The coastal belt extends the entire length of the Park with widths between half a kilometre near Windy Harbour to up to nine kms towards the east. Black basalt cliffs predominate at Black Point but rocky shores and cliffs elsewhere are usually of limestone. Mt Chudalup is a major and spectacular granite emergent arising from a flat sea of sedgeland. The major river and creek system of this trek is the Gardner River.
The Doggerup Creek system surrounding Mt Chudalup is a nationally important acid peat flat wetland.
The flora of the Park is extremely diverse which holds up to 1000 species, with major families including orchids, sedges, pea groups and melaleucas (paperbarks).
The main east west coastal tracks between Coodamurrup and Fish Creek are dominated by peppermints and the usual south coastal plant communities with occasional stands of bullich. Mammals and birds are well represented in D’Entrecasteaux National Park withat least 21 species of the former and 123 of birds. Reptiles, in contrast are relatively poorly represented.
D’Entrecasteaux National Park was formed progressively over the period 1970-90 via the amalgamation of private purchases, existing conservation reserves
, forestry reserves
, pastoral leases and local government reserves
; resulting from recognition by the Conservation through Reserves
Committee (1974) that the State lacked a large single south coastal area preserved from human development.
Archeological evidence indicates continuing Aboriginal usage of the D’Entrecasteaux National Park area for at least 10,000 years with current custodians mainly from the Murram branch of the Noongar Nation.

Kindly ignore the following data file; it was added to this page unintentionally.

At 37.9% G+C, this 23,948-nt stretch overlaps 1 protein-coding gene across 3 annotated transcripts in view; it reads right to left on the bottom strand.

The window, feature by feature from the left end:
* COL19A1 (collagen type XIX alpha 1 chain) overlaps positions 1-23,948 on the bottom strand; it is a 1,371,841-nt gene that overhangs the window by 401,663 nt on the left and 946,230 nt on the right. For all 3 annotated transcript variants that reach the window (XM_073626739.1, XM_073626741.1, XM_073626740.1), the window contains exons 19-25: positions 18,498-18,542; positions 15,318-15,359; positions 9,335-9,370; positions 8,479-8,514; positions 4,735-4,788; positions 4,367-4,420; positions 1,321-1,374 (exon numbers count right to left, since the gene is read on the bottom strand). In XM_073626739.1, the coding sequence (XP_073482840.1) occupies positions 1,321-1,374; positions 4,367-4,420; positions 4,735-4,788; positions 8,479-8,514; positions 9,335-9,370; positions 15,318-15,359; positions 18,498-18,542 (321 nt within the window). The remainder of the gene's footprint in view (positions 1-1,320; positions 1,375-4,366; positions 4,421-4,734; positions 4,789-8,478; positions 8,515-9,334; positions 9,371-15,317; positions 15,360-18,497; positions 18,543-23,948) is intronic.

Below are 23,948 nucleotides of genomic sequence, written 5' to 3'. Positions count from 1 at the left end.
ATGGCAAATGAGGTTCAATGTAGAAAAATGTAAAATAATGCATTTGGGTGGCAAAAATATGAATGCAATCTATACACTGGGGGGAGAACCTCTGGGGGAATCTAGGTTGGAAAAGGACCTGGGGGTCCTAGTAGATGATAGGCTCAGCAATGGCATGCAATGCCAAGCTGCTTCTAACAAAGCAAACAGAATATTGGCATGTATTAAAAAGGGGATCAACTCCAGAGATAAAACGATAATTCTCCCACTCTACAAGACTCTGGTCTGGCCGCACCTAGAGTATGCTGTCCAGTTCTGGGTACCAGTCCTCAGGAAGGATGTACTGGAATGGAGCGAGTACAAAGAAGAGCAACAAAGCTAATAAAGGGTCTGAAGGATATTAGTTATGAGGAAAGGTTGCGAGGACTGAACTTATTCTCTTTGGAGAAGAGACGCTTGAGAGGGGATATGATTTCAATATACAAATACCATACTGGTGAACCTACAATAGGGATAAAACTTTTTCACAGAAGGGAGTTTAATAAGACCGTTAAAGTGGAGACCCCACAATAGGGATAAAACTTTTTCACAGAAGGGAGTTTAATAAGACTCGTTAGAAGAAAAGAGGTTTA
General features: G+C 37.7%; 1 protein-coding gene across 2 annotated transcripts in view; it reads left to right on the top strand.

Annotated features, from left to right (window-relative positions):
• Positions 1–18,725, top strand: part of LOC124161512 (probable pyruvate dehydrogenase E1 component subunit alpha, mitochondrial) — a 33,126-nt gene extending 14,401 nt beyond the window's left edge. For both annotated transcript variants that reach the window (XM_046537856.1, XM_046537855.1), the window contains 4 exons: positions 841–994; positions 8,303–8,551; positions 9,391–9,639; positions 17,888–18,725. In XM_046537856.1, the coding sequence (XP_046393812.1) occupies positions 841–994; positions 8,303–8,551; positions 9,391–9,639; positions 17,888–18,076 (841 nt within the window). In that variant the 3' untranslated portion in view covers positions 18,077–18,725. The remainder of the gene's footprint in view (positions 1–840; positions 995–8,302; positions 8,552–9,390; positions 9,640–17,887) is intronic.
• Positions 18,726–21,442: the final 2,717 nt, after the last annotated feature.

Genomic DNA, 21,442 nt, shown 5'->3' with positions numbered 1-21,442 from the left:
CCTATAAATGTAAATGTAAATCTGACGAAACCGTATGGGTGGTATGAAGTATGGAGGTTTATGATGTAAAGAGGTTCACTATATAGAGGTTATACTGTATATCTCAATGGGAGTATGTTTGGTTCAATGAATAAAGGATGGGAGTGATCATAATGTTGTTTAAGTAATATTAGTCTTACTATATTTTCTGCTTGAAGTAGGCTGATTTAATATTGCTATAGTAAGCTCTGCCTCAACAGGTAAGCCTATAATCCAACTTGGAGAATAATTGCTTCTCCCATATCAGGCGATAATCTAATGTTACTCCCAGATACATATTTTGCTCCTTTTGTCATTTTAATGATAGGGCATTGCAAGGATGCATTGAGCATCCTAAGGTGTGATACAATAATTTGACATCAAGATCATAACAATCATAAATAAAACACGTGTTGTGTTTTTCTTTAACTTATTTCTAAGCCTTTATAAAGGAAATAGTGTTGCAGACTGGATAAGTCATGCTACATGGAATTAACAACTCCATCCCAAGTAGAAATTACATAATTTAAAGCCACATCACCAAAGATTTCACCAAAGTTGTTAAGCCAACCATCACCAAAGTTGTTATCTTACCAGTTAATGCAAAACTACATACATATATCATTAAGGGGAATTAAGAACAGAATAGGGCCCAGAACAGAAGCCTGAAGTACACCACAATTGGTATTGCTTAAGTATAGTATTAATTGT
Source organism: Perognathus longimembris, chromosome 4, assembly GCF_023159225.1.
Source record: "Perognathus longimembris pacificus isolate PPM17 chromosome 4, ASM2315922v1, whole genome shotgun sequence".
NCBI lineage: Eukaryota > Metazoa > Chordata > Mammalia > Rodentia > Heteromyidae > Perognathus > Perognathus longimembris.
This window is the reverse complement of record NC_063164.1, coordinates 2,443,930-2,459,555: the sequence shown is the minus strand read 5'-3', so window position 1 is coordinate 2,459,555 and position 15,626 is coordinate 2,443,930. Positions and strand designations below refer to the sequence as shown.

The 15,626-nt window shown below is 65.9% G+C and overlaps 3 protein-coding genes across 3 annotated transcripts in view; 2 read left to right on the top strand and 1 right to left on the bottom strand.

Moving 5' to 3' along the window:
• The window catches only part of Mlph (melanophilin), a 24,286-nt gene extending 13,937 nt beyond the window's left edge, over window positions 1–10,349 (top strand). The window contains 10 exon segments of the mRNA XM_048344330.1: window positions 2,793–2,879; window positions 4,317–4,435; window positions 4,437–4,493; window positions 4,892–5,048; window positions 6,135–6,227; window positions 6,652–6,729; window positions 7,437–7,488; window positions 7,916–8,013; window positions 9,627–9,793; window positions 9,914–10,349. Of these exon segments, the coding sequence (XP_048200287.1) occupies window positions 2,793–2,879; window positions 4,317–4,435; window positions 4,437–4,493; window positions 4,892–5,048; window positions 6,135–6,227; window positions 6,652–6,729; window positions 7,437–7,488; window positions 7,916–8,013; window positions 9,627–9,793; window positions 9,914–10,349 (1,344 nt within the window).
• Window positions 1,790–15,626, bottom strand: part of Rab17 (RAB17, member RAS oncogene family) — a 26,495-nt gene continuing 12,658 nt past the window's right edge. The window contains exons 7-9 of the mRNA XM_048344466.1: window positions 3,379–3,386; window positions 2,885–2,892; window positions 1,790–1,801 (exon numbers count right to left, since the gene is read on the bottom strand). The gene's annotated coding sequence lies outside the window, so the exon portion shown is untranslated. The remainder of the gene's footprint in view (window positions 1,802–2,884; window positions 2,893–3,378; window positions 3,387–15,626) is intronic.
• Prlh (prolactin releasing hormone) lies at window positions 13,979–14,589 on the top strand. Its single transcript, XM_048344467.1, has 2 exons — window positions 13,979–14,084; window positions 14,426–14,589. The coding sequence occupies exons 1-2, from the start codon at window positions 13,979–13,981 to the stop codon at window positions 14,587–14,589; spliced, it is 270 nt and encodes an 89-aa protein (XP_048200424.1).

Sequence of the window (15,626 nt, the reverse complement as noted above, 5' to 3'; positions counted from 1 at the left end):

Non indigenous history commences with early Dutch voyages from at least 1627. Captain Vancouver in the Chatham undertook the first hydrographic survey of the south coast in 1791. A year later French Admiral Bruny D’Entrecasteaux led a large scientific expedition which included the ships Researche and Esperance, and which named Point D’Entrecasteaux.
Little interest followed these voyages with activity mostly restricted to sealing and whaling. However, following settlement in 1831 terrestrial and further coastal exploration accelerated with farming being established to the north of the Park in the 1850s. Pastoral leases were prominent in the (now) Park in the 1880s with grazing continuing to the 1980s. These pastoralists built a number of coastal huts for summertime grazing (cattlemen huts) of which one, Moore’s (Coodamurrup) hut, is featured in this trek.
More recently, D’Entrecasteaux National Park contains scatters of recreational squatters huts at scenic locations such as at Gardner River mouth. These have been rationalized and are in the process of termination of permits following which rehabilitation of sites will take place.
The Park is highly valued by local communities such as those of Northcliffe, Pemberton and Nannup and surrounding areas, but is also increasingly used by Perth metropolitan visitors who can easily access the Park within a six hour drive.